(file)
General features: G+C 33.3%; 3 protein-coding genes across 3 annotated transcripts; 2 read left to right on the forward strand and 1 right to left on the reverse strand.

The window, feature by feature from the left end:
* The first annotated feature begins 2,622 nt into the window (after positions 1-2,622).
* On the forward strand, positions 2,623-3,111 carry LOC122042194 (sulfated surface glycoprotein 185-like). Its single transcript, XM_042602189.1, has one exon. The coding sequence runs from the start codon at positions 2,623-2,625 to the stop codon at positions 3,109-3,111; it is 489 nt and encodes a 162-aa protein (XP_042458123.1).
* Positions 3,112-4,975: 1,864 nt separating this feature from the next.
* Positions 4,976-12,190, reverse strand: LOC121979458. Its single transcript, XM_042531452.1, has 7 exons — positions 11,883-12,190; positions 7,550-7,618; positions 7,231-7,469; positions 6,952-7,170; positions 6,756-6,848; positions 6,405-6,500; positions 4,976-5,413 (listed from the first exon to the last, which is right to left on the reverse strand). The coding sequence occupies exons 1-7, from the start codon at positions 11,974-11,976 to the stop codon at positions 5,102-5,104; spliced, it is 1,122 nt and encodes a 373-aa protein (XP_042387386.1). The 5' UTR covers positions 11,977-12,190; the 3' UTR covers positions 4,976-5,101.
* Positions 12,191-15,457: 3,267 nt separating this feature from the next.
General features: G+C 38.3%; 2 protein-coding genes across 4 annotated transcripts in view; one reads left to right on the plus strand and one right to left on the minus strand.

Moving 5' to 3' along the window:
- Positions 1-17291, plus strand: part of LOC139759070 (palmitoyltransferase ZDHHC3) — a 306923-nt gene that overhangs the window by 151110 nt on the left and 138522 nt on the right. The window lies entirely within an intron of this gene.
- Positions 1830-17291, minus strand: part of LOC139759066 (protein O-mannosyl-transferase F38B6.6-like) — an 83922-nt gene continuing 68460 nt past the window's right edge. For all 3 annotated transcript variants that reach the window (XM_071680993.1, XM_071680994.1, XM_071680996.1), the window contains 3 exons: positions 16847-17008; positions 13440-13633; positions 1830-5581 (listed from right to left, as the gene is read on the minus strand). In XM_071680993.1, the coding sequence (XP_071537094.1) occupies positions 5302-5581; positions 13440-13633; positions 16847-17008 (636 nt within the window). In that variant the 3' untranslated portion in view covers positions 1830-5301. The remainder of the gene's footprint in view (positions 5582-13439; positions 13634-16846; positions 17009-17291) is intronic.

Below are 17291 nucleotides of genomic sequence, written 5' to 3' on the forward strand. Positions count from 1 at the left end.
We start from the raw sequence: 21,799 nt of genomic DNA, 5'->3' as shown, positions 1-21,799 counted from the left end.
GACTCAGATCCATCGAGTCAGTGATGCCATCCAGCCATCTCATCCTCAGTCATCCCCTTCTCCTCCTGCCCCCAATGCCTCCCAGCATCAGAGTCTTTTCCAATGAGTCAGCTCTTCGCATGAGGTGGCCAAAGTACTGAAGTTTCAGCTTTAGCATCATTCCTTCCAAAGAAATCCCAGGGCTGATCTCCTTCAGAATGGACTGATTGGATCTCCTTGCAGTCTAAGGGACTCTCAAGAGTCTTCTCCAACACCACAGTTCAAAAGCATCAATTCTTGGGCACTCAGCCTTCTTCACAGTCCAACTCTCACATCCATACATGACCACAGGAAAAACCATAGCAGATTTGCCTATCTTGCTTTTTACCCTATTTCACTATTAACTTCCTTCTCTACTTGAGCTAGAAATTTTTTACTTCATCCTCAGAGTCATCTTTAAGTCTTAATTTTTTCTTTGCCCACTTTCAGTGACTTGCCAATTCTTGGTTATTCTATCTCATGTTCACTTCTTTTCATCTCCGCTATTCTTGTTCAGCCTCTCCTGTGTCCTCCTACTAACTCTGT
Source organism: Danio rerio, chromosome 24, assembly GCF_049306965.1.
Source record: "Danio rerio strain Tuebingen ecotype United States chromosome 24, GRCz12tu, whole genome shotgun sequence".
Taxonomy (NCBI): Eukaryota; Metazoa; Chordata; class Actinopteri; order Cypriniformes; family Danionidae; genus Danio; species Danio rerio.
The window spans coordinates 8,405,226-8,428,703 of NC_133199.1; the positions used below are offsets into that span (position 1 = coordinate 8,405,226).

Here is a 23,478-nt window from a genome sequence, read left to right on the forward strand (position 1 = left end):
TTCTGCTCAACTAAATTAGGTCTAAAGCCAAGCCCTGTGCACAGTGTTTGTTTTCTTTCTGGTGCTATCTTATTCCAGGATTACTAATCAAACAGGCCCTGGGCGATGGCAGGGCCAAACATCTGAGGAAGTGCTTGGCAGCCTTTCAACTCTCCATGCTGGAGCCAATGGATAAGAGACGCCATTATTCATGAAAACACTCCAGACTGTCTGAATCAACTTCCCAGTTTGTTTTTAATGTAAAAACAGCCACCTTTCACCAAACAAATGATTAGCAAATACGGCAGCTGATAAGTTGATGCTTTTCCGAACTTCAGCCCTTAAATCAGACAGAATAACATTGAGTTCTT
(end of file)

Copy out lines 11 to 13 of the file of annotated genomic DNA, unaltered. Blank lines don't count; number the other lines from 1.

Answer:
- Positions 1830-17291, minus strand: part of LOC139759066 (protein O-mannosyl-transferase F38B6.6-like) — an 83922-nt gene continuing 68460 nt past the window's right edge. For all 3 annotated transcript variants that reach the window (XM_071680993.1, XM_071680994.1, XM_071680996.1), the window contains 3 exons: positions 16847-17008; positions 13440-13633; positions 1830-5581 (listed from right to left, as the gene is read on the minus strand). In XM_071680993.1, the coding sequence (XP_071537094.1) occupies positions 5302-5581; positions 13440-13633; positions 16847-17008 (636 nt within the window). In that variant the 3' untranslated portion in view covers positions 1830-5301. The remainder of the gene's footprint in view (positions 5582-13439; positions 13634-16846; positions 17009-17291) is intronic.

Below are 17291 nucleotides of genomic sequence, written 5' to 3' on the forward strand. Positions count from 1 at the left end.
We start from the raw sequence: 21,799 nt of genomic DNA, 5'->3' as shown, positions 1-21,799 counted from the left end.